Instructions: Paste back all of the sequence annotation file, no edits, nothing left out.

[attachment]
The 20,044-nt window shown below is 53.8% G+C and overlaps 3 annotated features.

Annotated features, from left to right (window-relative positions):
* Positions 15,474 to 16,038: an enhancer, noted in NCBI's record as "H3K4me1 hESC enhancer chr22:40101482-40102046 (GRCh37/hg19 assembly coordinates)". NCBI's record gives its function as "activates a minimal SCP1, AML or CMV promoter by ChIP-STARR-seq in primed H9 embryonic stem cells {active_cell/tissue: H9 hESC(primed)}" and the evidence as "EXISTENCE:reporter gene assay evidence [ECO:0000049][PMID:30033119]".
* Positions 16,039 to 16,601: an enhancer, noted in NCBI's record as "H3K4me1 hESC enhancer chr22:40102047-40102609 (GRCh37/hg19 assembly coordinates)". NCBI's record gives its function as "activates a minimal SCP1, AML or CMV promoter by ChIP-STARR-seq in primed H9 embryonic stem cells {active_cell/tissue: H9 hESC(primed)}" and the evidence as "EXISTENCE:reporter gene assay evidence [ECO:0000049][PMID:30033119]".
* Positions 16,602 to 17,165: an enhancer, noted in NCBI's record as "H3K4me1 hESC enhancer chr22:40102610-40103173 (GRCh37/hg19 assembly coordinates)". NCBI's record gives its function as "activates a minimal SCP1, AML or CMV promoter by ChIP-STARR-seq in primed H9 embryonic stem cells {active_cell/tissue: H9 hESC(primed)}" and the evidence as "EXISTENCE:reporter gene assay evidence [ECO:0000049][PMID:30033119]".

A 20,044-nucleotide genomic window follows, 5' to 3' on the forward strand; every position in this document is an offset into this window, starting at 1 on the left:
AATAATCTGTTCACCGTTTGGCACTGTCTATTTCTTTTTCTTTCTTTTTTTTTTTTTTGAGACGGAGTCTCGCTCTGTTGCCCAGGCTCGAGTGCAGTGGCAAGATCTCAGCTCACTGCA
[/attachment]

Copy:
The 20,044-nt window shown below is 53.8% G+C and overlaps 3 annotated features.

Annotated features, from left to right (window-relative positions):
* Positions 15,474 to 16,038: an enhancer, noted in NCBI's record as "H3K4me1 hESC enhancer chr22:40101482-40102046 (GRCh37/hg19 assembly coordinates)". NCBI's record gives its function as "activates a minimal SCP1, AML or CMV promoter by ChIP-STARR-seq in primed H9 embryonic stem cells {active_cell/tissue: H9 hESC(primed)}" and the evidence as "EXISTENCE:reporter gene assay evidence [ECO:0000049][PMID:30033119]".
* Positions 16,039 to 16,601: an enhancer, noted in NCBI's record as "H3K4me1 hESC enhancer chr22:40102047-40102609 (GRCh37/hg19 assembly coordinates)". NCBI's record gives its function as "activates a minimal SCP1, AML or CMV promoter by ChIP-STARR-seq in primed H9 embryonic stem cells {active_cell/tissue: H9 hESC(primed)}" and the evidence as "EXISTENCE:reporter gene assay evidence [ECO:0000049][PMID:30033119]".
* Positions 16,602 to 17,165: an enhancer, noted in NCBI's record as "H3K4me1 hESC enhancer chr22:40102610-40103173 (GRCh37/hg19 assembly coordinates)". NCBI's record gives its function as "activates a minimal SCP1, AML or CMV promoter by ChIP-STARR-seq in primed H9 embryonic stem cells {active_cell/tissue: H9 hESC(primed)}" and the evidence as "EXISTENCE:reporter gene assay evidence [ECO:0000049][PMID:30033119]".

A 20,044-nucleotide genomic window follows, 5' to 3' on the forward strand; every position in this document is an offset into this window, starting at 1 on the left:
AATAATCTGTTCACCGTTTGGCACTGTCTATTTCTTTTTCTTTCTTTTTTTTTTTTTTGAGACGGAGTCTCGCTCTGTTGCCCAGGCTCGAGTGCAGTGGCAAGATCTCAGCTCACTGCA